Recommended OB/GYN/NEWBORN Nursing READING LIST! - page 4
Saw this on the NEONATAL/NICU Area and I believe it's a GREAT idea. WHO knows better the best reading materials, books, sites to use to enhance our knowledge of Inpatient OB/GYN nursing than midwives and OB-GYN and newborn... Read More
- 0Aug 11, '04 by hospitalstaphI am soooo glad to see that someone added "Silent Knife". It's a great book. And I also have a few others to recommend:
Birth Stories (I don't recall the name of the author, little one nursing so I can't get up to look)
Medications and Mother's Milk (PLease get a copy for all OB floors, if I get one more call from a mother telling me that she needs to "pump and dump" to take a commonly used medication I will pull my hair out):angryfire
I am so happy to see that everyone else likes The Red Tent too!
Quote from hoolahanWow! I was just thinking I need a good reference book, and boom, here is this thread.
I am working in the quality dept of a managed medicaid company, and I do chart reviews. I am not an OB nurse, have always hated it btw, but it seems most of the chartrs I review are related to OB or GYN issues. I struggle to understand the usual procedures, etc...and always call a maternity CM to educate me.
So, can anyone recommend a good reference book? One that includes procedure care, and routine GYN care?
Oh, I almost forgot, may I add one?
Silent Knife : Cesarean Prevention and Vaginal Birth after Cesarean (VBAC)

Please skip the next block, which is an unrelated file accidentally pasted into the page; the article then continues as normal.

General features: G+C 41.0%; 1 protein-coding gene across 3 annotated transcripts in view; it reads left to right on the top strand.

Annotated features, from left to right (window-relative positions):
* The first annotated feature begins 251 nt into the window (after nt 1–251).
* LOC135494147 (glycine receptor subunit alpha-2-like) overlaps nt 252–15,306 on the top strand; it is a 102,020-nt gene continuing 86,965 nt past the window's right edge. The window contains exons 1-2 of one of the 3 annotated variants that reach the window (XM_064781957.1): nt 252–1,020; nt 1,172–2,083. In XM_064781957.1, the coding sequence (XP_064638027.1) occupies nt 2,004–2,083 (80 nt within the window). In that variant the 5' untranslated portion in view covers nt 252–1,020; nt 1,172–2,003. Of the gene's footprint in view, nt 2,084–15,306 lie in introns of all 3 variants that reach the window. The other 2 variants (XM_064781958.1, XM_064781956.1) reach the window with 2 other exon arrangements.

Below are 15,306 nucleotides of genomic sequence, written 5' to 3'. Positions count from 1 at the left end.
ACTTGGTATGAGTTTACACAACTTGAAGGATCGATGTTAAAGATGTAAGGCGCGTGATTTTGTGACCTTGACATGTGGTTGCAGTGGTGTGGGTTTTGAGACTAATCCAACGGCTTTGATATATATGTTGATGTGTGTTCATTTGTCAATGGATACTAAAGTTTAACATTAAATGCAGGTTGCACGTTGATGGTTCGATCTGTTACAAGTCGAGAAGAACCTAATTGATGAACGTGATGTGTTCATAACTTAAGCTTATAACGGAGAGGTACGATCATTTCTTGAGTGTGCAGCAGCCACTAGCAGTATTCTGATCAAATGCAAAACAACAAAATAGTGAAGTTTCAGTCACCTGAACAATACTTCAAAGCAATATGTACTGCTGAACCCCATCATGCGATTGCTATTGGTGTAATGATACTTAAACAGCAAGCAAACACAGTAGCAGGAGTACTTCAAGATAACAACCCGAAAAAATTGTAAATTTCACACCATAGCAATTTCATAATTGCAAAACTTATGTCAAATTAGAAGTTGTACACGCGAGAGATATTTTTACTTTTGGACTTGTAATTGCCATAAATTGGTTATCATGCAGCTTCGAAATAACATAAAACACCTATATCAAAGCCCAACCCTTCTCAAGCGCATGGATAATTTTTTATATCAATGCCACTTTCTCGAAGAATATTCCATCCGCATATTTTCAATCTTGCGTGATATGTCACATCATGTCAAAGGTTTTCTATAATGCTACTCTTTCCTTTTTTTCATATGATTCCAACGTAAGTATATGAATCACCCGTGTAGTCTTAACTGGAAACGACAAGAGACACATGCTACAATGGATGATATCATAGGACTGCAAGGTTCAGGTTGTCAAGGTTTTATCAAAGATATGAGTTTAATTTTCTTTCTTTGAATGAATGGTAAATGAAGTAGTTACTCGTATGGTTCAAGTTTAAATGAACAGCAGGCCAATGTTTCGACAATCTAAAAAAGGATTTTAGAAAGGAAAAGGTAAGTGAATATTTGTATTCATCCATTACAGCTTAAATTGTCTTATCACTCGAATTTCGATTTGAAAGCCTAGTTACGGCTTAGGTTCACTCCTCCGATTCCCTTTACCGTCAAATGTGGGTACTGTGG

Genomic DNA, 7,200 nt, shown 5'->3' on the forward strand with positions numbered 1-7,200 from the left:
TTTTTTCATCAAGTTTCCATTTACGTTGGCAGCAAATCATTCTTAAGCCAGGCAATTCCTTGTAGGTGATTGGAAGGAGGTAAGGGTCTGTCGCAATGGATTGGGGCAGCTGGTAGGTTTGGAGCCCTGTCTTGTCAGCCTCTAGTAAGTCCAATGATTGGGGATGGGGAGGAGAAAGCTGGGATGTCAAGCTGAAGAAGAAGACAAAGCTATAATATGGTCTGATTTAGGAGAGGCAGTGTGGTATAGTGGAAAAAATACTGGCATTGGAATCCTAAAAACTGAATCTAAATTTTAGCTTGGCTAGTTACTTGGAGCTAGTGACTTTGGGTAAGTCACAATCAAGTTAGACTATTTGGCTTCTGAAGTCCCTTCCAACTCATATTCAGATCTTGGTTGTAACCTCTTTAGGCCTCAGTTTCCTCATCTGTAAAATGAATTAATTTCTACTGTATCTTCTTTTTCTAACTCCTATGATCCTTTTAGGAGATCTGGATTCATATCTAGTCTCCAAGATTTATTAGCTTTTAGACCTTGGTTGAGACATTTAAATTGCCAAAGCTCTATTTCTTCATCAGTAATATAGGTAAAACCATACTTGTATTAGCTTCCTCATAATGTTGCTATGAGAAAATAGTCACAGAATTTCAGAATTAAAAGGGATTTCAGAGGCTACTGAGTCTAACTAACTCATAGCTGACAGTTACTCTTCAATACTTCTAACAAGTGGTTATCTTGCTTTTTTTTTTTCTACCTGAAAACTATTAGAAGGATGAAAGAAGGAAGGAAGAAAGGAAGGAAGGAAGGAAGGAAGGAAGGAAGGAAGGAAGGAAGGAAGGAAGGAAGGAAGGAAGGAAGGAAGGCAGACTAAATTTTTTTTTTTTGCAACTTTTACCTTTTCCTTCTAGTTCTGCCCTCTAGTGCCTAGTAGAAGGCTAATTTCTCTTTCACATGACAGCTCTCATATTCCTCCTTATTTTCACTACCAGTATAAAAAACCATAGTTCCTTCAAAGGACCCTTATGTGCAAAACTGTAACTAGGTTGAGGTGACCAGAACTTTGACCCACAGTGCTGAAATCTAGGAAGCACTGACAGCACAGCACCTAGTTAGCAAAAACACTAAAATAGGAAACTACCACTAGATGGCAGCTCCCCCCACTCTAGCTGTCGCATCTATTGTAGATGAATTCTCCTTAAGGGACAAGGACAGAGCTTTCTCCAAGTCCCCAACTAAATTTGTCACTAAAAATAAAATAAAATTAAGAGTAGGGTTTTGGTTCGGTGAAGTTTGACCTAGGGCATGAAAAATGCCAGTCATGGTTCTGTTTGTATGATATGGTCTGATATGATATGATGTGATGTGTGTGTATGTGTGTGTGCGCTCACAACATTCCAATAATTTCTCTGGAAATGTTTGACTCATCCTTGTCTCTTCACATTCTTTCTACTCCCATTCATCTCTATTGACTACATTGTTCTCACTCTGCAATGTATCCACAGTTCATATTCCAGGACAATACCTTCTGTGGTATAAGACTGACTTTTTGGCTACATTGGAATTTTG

by Nancy Wainer Cohen, Lois J. Estner (Paperback )
Usually ships in 24 hours
List Price: $34.95
Buy new: $34.95
Very moving insights into women's feelings after C-section.
- 0Sep 17, '04 by dymondgurlHello everyone.How are you?I am new to allnurses and I have thoroughly enjoyed my time here so far.I am interested in being a labor&delivery nurse.I am very certain that I would LOVE going to work each and everyday.I want to talk to nurses who are in this field and ask what is the best way to get my foot in the door in labor&delivery?Any information that you can give me would sincerely apperciated.I am anxious to learn as much as I can from everyone here.
- 0Sep 18, '04 by SCmomof3Welcome to allnurses DYMONDGURL. I am in the same situation as you - working to be a L&D nurse, so I have no advice for you on that front. But I think you'll get a better response if you start a new thread with your post, because people are only coming to this thread to make and see book recommendations Good luck to you !!
- 0Dec 16, '04 by idreamofjeannieundefined[QUOTE=lindaisanurse]Deb,
This is a great idea!
A book I have enjoyed is "Labor Pains" by K. Klimo (I Think). It is fiction and not always accurate in OB details, but I enjoyed it.
can you tell about this book?Last edit by idreamofjeannie on Dec 16, '04 : Reason: don't do this much, pressed the wrong button in trying to figure it out
- 1Feb 15, '05 by MarymoomooI would add:
MEDICATIONS AND MOTHER'S MILK(2004) by Thomas Hale Ph.D.
It would be a great resource to have on hand as mothers are often told to wean(unneccessarily) due to medications.
I would also suggest Dr. Hale's forums if you have a question about a specific medication.
Other great online resources for lactation: